Supreme Court Rejects PIL Seeking Ban on Namesake Candidates

The Supreme Court of India has refused to entertain

“Namesake” refers to a person or thing that has the same name as another.

The Supreme Court of India has refused to entertain a public interest litigation, which sought a ban of “namesake” candidates in the contesting in elections.

The PIL’s Demands

Public Interest Litigation was seeking directions to be issued to prohibit namesake/duplicate candidates from contesting elections as independent candidates in order to harm the chances of other candidates.

Namesake candidates is an old political strategy wherein rival parties endorse candidates who share names with influential figures. The aim is to create confusion among voters and sway them to vote for the namesakes, consequently undermining the influence of the prominent figures.

This petition was filed by Sabu Stephen and his argument for issuing such directives was that often on “high profile seats” namesake candidates are placed, with a motive of misleading the voters. The petitioner emphasized that frequently, these ‘namesake’ candidates result in the defeat of prominent candidates by a narrow margin. Through this petition the petitioner sought directions to be issued to the election commission of India, to take urgent steps, and stop the trend of namesake candidates in the elections. The petitioner further said that this step would be in the interest of the voters and will help in conducting free and fair elections.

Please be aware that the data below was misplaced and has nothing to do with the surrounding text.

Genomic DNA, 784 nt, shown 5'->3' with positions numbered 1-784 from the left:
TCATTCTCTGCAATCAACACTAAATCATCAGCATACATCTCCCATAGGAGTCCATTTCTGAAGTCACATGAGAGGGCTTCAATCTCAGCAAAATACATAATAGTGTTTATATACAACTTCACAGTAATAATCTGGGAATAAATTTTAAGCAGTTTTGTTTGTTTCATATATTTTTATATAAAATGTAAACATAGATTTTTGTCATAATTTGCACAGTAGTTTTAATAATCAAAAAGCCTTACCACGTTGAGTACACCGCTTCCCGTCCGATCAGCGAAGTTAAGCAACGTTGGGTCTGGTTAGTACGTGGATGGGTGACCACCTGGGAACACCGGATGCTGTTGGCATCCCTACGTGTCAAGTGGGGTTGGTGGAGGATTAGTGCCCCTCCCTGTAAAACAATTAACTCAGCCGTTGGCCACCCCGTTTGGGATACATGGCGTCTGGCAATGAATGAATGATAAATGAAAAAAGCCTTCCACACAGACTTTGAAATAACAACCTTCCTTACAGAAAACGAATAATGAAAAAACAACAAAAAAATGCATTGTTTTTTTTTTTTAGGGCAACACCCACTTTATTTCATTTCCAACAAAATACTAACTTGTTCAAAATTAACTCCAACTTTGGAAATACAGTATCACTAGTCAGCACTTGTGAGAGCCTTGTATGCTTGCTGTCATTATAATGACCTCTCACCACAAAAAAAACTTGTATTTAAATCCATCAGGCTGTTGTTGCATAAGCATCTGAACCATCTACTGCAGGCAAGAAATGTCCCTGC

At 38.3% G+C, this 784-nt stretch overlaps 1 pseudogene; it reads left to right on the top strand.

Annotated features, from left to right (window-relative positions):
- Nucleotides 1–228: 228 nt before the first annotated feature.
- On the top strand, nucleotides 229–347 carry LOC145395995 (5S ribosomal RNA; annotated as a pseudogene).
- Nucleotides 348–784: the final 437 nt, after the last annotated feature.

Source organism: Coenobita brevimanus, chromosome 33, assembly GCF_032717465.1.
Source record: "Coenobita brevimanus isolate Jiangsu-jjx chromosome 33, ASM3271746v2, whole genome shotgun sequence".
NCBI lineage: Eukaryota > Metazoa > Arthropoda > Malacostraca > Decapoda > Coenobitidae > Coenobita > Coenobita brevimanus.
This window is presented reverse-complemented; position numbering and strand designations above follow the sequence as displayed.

Court’s Ruling

As soon as this matter was heard, Justice Gavai remarked that, “you already know the fate of this case.”

The bench questioned the petitioner Sabu Steephen that if a person is born with a name similar to prominent personalities, like Rahul Gandhi or Lalu Prasad Yadav, then should they be nbarred from elections? And if so, would this not amount to infringing their constitutional rights?

Although the petitioner clarified that he wasn’t asserting that all independent candidates are fraudulent or suggesting that they lack the right to contest, he advocated for the implementation of an efficient scrutiny process and suitable mechanism to prevent namesake candidates.

Nevertheless, as the Bench remained unconvinced to consider the petition, the Counsel opted to withdraw it upon request. Consequently, the Court granted permission for withdrawal, leading to the dismissal of the petition.

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About the Author: Hemansh Tandon